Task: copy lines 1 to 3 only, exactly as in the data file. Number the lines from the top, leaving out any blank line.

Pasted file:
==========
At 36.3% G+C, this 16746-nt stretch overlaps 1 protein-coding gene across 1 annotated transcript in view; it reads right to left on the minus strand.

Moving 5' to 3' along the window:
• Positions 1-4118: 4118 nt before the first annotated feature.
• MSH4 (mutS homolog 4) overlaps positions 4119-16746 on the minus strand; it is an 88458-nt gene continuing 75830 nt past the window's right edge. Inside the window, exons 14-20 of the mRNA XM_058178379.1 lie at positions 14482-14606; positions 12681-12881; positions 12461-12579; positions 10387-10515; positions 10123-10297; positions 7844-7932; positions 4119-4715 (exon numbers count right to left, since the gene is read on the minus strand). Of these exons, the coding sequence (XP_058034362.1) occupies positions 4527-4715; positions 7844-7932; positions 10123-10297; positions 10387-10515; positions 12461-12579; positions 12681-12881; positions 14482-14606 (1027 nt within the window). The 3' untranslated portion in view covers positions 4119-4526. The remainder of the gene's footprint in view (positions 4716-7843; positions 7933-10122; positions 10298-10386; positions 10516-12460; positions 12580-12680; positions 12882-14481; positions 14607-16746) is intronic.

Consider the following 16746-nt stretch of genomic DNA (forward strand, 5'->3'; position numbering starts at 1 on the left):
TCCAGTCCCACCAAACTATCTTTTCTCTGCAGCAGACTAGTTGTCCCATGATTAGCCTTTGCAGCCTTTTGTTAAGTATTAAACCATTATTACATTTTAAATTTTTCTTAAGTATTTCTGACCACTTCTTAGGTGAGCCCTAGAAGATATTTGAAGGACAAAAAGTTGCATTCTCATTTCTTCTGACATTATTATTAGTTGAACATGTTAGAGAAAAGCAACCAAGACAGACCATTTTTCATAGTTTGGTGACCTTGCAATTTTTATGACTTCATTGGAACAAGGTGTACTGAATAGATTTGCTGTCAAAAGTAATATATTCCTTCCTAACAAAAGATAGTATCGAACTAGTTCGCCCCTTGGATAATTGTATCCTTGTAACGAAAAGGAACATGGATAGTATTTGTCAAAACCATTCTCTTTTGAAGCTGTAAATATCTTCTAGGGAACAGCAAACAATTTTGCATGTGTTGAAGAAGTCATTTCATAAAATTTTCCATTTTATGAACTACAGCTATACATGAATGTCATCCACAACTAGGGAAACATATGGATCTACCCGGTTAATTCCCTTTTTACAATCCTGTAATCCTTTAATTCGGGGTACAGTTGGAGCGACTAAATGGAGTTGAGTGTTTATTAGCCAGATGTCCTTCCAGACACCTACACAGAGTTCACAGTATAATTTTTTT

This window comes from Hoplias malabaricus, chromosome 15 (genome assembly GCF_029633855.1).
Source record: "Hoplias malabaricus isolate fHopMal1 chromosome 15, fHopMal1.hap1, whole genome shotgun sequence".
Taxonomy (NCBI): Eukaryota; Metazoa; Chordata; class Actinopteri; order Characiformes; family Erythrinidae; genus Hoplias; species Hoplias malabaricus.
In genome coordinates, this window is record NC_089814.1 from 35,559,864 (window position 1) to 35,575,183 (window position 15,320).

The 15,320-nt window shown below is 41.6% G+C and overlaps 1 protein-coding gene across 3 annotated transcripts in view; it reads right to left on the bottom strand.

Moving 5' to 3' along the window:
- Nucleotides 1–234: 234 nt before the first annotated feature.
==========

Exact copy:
At 36.3% G+C, this 16746-nt stretch overlaps 1 protein-coding gene across 1 annotated transcript in view; it reads right to left on the minus strand.

Moving 5' to 3' along the window:
• Positions 1-4118: 4118 nt before the first annotated feature.